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Dog DNA Company Insists Human DNA Is Actually Alaskan Malamute

An at-home DNA testing kit for dogs claimed that human saliva returned various dog breed results — and when pressed, the firm held firm.

As Boston's WBZ-TV reports, the Toronto-based DNA My Dog company told not one but two humans who sent cheek swabs in that their results contained dog DNA, calling into question the accuracy of its tests.

The dog DNA debacle began last fall, when the local broadcaster reported that a New Hampshire woman decided to do an informal experiment, sending in a sample from her own cheek saliva without telling the company just to see what would happen. The company claims it sequenced her genome and found that she was 28 percent bulldog, 40 percent border collie, and 32 percent cane corso.

When asked about the results, a DNA My Dog representative told WBZ-TV that one of the woman's two cheek swabs contained canine DNA — an eyebrow-raising claim — and the breakdown it supplied her with "would not be possible on a human sample."

To get to the bottom of the strange case of the woman with alleged dog DNA in her cheeks, the broadcaster decided to send in samples from one of its own human reporters to multiple companies including DNA My Dog. Although the others said there wasn't enough canine DNA to test, the Toronto-based firm had no problem sequencing the reporter's genome and supplying her employer with her breed results: 40 percent Alaskan Malamute, 35 percent shar-pei, and 25 percent labrador.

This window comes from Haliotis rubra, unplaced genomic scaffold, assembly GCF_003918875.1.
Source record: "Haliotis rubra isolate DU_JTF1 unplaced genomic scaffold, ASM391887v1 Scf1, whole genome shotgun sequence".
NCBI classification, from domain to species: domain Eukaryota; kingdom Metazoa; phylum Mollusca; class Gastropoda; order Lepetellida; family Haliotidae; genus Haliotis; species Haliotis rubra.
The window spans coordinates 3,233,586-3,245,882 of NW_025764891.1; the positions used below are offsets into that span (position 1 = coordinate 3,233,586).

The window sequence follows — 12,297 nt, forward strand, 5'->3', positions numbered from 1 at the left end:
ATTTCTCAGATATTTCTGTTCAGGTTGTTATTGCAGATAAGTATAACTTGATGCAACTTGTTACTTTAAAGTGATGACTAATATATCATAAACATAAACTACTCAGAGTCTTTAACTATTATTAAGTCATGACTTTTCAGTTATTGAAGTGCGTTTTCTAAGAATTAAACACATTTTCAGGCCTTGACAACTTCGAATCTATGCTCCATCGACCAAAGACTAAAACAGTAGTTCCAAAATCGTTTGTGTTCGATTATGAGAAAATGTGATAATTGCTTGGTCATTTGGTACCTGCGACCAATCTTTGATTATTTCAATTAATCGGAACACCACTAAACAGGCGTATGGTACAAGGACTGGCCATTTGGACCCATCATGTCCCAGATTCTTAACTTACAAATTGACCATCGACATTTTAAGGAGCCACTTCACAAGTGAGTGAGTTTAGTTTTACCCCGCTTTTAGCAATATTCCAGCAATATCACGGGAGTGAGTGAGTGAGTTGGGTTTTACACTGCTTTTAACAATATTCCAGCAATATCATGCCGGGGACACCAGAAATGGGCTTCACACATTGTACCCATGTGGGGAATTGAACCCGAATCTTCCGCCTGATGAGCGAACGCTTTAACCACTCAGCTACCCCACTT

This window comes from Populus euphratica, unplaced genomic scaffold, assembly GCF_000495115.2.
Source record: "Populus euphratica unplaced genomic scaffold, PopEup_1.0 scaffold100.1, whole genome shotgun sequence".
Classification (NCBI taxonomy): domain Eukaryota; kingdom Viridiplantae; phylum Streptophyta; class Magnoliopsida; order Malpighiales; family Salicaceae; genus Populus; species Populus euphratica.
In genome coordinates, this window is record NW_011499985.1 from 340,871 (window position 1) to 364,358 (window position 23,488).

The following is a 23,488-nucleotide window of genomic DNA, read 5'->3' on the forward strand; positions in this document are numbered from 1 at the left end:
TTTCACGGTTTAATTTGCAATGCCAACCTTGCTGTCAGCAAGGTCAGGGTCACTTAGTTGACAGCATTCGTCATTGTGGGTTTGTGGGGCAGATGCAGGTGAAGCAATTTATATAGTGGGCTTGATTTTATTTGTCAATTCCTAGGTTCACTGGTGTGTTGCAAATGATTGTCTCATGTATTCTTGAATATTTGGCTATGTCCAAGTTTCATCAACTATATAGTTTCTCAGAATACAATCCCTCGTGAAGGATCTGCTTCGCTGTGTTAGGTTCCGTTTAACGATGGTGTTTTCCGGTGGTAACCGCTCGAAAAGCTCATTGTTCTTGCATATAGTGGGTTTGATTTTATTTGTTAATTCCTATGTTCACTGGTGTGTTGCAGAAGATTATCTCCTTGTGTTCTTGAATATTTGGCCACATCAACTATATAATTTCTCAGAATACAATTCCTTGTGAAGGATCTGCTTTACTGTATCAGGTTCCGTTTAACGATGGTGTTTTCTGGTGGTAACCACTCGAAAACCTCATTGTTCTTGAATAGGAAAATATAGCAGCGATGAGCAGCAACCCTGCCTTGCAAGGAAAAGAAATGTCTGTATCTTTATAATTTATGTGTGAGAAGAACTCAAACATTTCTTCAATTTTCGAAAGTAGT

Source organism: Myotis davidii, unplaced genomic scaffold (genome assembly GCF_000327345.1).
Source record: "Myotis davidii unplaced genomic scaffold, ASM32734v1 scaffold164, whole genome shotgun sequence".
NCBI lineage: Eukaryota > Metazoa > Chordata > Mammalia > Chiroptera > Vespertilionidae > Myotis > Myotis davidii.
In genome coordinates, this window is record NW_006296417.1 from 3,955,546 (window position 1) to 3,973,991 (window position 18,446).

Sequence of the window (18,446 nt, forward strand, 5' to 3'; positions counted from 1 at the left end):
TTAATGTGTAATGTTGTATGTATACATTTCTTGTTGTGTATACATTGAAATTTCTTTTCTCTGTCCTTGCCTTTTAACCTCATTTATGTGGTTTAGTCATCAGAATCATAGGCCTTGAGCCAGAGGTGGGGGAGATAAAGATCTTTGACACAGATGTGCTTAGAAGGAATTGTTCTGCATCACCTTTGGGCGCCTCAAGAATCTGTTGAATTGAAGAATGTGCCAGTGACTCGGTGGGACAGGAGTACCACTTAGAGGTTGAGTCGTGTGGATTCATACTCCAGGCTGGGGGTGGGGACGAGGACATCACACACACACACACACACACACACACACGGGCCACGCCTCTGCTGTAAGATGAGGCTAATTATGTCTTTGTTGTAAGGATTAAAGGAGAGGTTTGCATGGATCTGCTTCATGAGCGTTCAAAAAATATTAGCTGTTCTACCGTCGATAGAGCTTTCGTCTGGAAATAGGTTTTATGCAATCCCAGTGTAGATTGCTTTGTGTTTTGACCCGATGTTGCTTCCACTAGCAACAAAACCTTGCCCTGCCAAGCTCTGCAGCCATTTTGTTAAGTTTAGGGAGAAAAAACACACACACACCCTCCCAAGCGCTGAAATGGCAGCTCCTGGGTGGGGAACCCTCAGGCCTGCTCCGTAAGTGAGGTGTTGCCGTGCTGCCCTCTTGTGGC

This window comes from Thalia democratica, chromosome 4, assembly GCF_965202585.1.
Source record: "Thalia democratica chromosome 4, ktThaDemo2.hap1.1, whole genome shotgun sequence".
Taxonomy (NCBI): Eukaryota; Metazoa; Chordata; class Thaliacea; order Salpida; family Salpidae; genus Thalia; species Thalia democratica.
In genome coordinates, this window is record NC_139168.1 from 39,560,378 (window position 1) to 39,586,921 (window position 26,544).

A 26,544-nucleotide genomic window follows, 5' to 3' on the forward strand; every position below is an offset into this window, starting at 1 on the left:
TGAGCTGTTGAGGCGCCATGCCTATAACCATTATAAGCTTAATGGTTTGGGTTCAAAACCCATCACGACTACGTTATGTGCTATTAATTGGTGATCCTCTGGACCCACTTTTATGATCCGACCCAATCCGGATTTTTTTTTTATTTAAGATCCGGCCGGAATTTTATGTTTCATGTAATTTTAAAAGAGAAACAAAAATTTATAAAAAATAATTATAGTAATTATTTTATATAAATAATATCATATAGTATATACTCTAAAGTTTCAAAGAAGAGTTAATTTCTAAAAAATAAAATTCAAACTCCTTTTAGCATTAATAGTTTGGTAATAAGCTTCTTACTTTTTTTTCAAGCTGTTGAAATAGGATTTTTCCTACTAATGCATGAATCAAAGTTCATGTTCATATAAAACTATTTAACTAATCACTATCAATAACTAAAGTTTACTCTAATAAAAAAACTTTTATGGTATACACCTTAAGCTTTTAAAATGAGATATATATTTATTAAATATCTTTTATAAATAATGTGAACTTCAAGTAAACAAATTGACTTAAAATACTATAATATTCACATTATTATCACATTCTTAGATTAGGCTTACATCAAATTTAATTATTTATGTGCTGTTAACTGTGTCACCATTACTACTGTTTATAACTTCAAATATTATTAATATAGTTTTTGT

DNA My Dog failed to respond to WBZ's several entreaties. When Futurism reached out to DNA My Dog, however, the company offered a lengthy and sometimes confusing explanation.

"If non-canine DNA is provided on a sample, our algorithms will automatically report a 100% genetic mismatch," a spokesperson said in an emailed statement, "and may randomly associate the genetic sequences with canine ones, usually those found in our positive control samples."

"The sample from the first test this team submitted to us failed our analysis and a re-test was performed. This sample was indeed non-canine DNA," the emailed statement said, seeming to reference the cheek swabs submitted by the New Hampshire woman last year. "The second sample submitted yielded a strong genetic match to canine breed markers, indicating that this sample was, in fact, a canine DNA sample. We assume that this is why they submitted more samples."

"It should be noted that our Canine DNA Test was not designed to determine the species present in DNA, but rather what breeds are present in a canine’s DNA," the statement continues. "Our test is designed to measure canine DNA specifically, not DNA from humans nor any other species. These non-canine samples have absolutely no bearing on the accuracy of our canine breed identification testing, and to say so would be a false equivalency."

DNA My Dog added that since "the airing of the first media report about this, we have been inundated with non-canine DNA sample submissions, whether from this team or unrelated parties."

"It is unfortunate that the accuracy of our canine DNA test has been called into question over the repeated submission of human DNA samples," the company said.

Back in September, when the news station first reported on DNA My Dog's defiant mixup, Harvard Medical School bioethicist and veterinarian Lisa Moses explained that testing dog DNA is particularly difficult because there aren't any genetic codes ascribed to breeds.

"A breed is something that we've decided, which is based upon essentially the way a dog looks," Moses told the CBS affiliate. "But that doesn't necessarily mean that we're going to know what their genes look like."

With issues abounding in the human DNA space — and, of course, the prevailing view that race and ethnicity are social and cultural constructs — it's no wonder that things get even fuzzier with dogs.

More on DNA tests: 23andMe CEO Says Company Is Doing Fine Despite Losing 93% of Stock Value